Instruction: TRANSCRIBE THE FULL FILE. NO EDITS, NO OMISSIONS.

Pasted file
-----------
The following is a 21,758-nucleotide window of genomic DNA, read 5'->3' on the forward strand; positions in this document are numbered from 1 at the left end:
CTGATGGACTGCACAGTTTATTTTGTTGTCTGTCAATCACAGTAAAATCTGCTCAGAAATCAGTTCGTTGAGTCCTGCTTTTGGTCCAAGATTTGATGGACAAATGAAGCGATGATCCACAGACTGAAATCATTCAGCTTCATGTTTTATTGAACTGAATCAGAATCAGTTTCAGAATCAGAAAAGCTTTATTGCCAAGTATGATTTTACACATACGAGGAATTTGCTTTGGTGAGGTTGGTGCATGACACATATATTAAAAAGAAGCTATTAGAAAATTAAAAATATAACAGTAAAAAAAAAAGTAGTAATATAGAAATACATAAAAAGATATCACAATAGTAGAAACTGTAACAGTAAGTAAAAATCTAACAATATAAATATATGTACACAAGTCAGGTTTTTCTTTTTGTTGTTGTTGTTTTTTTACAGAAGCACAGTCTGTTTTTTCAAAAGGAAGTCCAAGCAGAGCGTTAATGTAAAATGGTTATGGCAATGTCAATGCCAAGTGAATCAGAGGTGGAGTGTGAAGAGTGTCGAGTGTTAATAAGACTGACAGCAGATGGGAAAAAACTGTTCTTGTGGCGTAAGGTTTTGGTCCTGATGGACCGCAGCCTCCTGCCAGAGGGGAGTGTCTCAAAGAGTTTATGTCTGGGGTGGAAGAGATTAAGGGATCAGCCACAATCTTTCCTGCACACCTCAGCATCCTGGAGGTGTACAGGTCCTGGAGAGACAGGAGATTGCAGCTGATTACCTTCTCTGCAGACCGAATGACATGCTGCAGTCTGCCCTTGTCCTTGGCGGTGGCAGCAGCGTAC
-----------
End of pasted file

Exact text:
The following is a 21,758-nucleotide window of genomic DNA, read 5'->3' on the forward strand; positions in this document are numbered from 1 at the left end:
CTGATGGACTGCACAGTTTATTTTGTTGTCTGTCAATCACAGTAAAATCTGCTCAGAAATCAGTTCGTTGAGTCCTGCTTTTGGTCCAAGATTTGATGGACAAATGAAGCGATGATCCACAGACTGAAATCATTCAGCTTCATGTTTTATTGAACTGAATCAGAATCAGTTTCAGAATCAGAAAAGCTTTATTGCCAAGTATGATTTTACACATACGAGGAATTTGCTTTGGTGAGGTTGGTGCATGACACATATATTAAAAAGAAGCTATTAGAAAATTAAAAATATAACAGTAAAAAAAAAAGTAGTAATATAGAAATACATAAAAAGATATCACAATAGTAGAAACTGTAACAGTAAGTAAAAATCTAACAATATAAATATATGTACACAAGTCAGGTTTTTCTTTTTGTTGTTGTTGTTTTTTTACAGAAGCACAGTCTGTTTTTTCAAAAGGAAGTCCAAGCAGAGCGTTAATGTAAAATGGTTATGGCAATGTCAATGCCAAGTGAATCAGAGGTGGAGTGTGAAGAGTGTCGAGTGTTAATAAGACTGACAGCAGATGGGAAAAAACTGTTCTTGTGGCGTAAGGTTTTGGTCCTGATGGACCGCAGCCTCCTGCCAGAGGGGAGTGTCTCAAAGAGTTTATGTCTGGGGTGGAAGAGATTAAGGGATCAGCCACAATCTTTCCTGCACACCTCAGCATCCTGGAGGTGTACAGGTCCTGGAGAGACAGGAGATTGCAGCTGATTACCTTCTCTGCAGACCGAATGACATGCTGCAGTCTGCCCTTGTCCTTGGCGGTGGCAGCAGCGTAC